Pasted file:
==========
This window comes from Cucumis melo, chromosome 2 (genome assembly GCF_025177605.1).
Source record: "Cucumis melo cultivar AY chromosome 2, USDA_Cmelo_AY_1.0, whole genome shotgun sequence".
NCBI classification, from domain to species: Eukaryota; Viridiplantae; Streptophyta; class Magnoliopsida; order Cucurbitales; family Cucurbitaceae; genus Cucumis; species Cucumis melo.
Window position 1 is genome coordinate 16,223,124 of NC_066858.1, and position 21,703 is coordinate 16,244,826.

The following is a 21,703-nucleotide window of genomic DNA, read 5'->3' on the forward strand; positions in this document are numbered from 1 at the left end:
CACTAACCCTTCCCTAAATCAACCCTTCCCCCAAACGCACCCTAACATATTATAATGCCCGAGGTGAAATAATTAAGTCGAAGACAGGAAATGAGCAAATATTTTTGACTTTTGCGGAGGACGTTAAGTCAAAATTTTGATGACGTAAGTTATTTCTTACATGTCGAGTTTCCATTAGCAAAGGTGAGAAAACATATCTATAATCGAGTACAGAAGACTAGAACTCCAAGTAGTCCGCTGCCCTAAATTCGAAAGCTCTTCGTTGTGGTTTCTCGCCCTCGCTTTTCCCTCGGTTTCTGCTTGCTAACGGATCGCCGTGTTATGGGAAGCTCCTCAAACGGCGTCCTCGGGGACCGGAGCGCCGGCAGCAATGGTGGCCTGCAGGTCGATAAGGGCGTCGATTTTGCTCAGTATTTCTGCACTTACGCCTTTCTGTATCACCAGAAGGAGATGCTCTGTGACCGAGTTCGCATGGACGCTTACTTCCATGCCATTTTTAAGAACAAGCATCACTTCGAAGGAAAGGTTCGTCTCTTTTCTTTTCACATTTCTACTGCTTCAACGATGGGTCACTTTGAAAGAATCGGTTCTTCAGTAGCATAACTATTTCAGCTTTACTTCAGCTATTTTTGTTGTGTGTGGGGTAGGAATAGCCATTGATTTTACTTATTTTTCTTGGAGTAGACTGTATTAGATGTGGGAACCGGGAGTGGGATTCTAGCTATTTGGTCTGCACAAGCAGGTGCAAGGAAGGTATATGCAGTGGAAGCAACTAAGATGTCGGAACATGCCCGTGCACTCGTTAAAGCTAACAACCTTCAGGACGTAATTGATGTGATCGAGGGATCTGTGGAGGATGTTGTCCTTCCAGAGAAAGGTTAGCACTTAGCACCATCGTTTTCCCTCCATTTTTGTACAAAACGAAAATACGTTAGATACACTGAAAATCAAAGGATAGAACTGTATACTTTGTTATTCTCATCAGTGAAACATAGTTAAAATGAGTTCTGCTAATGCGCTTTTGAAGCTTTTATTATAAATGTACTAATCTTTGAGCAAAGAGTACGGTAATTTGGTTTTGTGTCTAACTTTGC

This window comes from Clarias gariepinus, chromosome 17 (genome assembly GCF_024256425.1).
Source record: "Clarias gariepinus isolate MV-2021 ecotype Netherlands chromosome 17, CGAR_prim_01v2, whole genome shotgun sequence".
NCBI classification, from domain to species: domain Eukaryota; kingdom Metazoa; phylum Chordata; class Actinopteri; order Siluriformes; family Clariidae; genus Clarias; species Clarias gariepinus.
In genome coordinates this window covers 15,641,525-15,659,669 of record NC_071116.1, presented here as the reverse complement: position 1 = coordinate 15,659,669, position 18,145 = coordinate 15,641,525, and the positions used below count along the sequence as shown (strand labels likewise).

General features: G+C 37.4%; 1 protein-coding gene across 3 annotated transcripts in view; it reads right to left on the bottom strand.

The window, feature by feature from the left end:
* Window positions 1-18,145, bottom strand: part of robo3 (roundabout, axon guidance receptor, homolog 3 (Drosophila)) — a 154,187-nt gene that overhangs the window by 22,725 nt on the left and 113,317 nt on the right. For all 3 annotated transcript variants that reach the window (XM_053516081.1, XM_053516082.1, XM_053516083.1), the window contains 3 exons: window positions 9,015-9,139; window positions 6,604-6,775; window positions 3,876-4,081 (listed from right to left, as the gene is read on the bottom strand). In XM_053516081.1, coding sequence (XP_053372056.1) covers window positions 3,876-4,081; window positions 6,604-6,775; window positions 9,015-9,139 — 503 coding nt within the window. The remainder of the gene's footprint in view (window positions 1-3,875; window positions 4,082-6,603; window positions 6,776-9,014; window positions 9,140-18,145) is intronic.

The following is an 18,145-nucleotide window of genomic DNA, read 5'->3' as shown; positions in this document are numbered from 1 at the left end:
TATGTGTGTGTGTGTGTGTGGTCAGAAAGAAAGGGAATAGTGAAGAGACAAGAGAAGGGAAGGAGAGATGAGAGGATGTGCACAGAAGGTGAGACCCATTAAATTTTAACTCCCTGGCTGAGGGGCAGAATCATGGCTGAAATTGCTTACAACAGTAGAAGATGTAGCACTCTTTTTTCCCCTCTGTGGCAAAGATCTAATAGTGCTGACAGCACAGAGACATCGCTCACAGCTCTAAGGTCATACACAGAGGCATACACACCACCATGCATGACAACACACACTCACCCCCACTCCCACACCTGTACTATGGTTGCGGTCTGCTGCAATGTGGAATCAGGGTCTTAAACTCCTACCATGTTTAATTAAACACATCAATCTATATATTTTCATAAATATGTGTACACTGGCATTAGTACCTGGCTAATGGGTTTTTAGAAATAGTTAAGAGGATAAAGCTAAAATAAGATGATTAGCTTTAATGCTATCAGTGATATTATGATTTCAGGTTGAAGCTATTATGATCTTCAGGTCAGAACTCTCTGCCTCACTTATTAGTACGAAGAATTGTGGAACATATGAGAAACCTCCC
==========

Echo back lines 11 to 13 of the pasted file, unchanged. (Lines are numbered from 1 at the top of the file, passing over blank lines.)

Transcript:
General features: G+C 37.4%; 1 protein-coding gene across 3 annotated transcripts in view; it reads right to left on the bottom strand.

The window, feature by feature from the left end:
* Window positions 1-18,145, bottom strand: part of robo3 (roundabout, axon guidance receptor, homolog 3 (Drosophila)) — a 154,187-nt gene that overhangs the window by 22,725 nt on the left and 113,317 nt on the right. For all 3 annotated transcript variants that reach the window (XM_053516081.1, XM_053516082.1, XM_053516083.1), the window contains 3 exons: window positions 9,015-9,139; window positions 6,604-6,775; window positions 3,876-4,081 (listed from right to left, as the gene is read on the bottom strand). In XM_053516081.1, coding sequence (XP_053372056.1) covers window positions 3,876-4,081; window positions 6,604-6,775; window positions 9,015-9,139 — 503 coding nt within the window. The remainder of the gene's footprint in view (window positions 1-3,875; window positions 4,082-6,603; window positions 6,776-9,014; window positions 9,140-18,145) is intronic.